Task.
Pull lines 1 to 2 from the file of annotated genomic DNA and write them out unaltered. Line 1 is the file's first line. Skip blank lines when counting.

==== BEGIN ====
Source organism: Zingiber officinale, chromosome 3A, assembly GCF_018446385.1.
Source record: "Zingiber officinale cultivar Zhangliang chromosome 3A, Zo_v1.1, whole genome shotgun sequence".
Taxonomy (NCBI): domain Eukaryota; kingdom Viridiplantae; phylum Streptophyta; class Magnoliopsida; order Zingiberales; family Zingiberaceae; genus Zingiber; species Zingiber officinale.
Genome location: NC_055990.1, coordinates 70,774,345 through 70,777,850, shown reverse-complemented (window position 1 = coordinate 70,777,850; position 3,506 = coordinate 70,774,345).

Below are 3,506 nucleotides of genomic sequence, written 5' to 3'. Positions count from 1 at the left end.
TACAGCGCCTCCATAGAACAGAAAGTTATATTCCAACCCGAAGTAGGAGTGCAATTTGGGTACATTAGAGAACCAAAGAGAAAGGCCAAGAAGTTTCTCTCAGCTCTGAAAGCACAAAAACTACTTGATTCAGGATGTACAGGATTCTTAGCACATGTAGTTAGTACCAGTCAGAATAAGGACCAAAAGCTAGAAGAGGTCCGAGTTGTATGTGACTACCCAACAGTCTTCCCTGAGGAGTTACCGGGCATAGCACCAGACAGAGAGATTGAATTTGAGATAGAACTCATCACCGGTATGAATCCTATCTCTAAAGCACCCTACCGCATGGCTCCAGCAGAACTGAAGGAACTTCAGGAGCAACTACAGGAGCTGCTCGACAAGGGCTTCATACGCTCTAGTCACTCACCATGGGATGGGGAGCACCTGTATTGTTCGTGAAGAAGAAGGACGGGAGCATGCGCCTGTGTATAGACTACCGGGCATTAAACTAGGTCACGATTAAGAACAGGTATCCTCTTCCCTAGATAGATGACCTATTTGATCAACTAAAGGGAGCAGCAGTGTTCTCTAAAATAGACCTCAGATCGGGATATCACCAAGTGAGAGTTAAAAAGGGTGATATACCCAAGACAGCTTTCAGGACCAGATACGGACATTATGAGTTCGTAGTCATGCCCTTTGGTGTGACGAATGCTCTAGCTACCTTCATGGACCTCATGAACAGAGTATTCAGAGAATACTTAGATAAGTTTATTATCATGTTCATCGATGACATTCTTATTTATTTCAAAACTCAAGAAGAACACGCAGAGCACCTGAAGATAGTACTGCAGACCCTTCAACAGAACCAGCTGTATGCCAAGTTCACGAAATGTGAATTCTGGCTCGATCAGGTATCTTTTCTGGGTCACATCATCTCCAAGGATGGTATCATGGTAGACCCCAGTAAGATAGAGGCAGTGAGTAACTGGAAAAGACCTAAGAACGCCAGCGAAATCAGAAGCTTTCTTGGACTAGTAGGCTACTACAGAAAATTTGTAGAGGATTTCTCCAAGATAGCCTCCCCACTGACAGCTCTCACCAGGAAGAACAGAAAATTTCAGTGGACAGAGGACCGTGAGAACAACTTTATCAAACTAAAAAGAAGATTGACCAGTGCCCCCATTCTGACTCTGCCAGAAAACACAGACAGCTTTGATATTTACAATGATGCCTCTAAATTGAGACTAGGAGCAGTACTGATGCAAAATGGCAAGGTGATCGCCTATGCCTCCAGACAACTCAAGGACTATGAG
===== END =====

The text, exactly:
Source organism: Zingiber officinale, chromosome 3A, assembly GCF_018446385.1.
Source record: "Zingiber officinale cultivar Zhangliang chromosome 3A, Zo_v1.1, whole genome shotgun sequence".